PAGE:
Review: Be My Downfall

I received this book for free from Author in exchange for an honest review. This does not affect my opinion of the book or the content of my review.

Review: Be My DownfallBe My Downfall by Lyla Payne
Series: Whitman University #3
Published by Author on September 20, 2013
Genres: Contemporary, Romance
Pages: 308
Format: eBook
Source: Author

Toby Wright has always prided himself on being one of the most normal guys at Whitman University. He loves his parents, has a great job lined up after graduation, and with the exception of attempting to cross the unbalanced Sebastian Blair sophomore year, has kept his nose pretty clean.

But the rich never have empty closets, and memories long stashed away come spilling free when notorious party girl Kennedy Gilbert almost dies in his dorm room.

Nobody really knows how Kennedy manages to stay in good standing at Whitman–she never goes to class, doesn’t pretend to care about her future, and as far as people can tell, is never sober. This isn’t her first meeting with a stomach pump, but it is the first time she’s woken up to Toby’s concerned brown eyes. Despite the fact that she prefers life without friends, he gets under her skin with his insistence on playing her guardian angel.

No one knows better than Toby that people can only be saved if they want to be, but the realization that she has no one else draws him back into the shadows of Kennedy’s life–and eventually into her bed. But she long ago came to terms with a truth that Toby refuses to accept: she doesn’t want to be rescued, she only wants to forget.

Unwilling to give up on her, Toby’s dragged under by this broken girl and her dark, twisted Whitman University he never guessed existed. If he struggles to the surface, he’ll abandon someone he loves for the second time in his life. If he doesn’t, it won’t be long until they both drown.

In the interest of full disclosure, Lyla Payne’s a friend of mine. Normally, I wouldn’t necessarily pick up her books, because the generic new adult books don’t really interest me. They tend to be full of a lot of tropes that I get really sick of. Lyla’s books do have the basic formula: gorgeous, rich white people, dark pasts and quick, sexy romances, but they’re also, to me, more enjoyable than the average.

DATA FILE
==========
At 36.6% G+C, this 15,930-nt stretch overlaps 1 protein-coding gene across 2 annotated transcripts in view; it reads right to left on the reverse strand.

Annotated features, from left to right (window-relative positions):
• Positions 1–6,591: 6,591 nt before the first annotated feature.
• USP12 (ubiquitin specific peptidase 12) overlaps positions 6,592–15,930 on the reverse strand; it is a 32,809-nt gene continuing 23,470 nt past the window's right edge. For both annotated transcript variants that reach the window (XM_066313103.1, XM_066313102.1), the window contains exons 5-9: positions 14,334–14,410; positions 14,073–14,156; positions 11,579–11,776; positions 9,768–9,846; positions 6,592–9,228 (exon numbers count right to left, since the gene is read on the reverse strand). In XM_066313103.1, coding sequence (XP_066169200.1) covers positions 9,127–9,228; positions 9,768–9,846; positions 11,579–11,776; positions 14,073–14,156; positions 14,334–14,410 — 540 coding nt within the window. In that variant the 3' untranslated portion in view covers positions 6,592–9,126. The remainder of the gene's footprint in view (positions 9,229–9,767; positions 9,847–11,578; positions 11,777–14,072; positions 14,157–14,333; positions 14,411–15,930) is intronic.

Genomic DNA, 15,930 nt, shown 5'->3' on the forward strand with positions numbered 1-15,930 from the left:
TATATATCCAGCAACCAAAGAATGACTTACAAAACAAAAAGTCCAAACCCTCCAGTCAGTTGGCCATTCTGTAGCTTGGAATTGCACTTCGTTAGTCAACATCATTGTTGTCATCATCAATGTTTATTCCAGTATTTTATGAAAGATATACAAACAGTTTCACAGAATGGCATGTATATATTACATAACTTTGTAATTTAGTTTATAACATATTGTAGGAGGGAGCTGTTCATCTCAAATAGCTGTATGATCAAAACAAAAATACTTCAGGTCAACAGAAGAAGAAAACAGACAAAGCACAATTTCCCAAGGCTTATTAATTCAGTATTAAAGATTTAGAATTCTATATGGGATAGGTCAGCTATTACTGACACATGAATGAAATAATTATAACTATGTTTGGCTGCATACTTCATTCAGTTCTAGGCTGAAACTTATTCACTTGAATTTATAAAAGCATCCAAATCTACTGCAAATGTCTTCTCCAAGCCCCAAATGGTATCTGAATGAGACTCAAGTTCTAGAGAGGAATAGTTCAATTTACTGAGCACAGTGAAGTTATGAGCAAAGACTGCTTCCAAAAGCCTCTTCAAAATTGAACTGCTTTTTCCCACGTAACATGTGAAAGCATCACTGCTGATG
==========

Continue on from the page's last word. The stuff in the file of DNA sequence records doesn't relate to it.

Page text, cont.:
Dear readers, I will not lie to you: Kennedy and Toby instatrust all over one another. That was definitely my biggest frustration with Be My Downfall. Basically, I would have been happier without the odd coincidence of Kennedy, who doesn’t feel comfortable sleeping with anyone else in the world, falling asleep around Toby the first two times she meets him. I’ve noticed this trend in new adult novels, where hard-edged heroines with walls up immediately drop them around their love interest, and I don’t really get it. I think it’s a lot more romantic to see the walls slowly come down than some sort of fated thing where she can’t control the walls around the guy.

Anyway, aside from that, I actually really liked the way that Payne handled the issues. Kennedy’s really messed up, due to the death of the rest of her family in a car accident and her subsequent mistreatment by her grandmother. Still, there’s actually less of the terrible family stuff in this one than in a lot of other new adult novels. Toby’s family has some tense moments, but his parents obviously love him, even above the father’s career in government when it comes down to it and, before they died, Kennedy’s family was loving.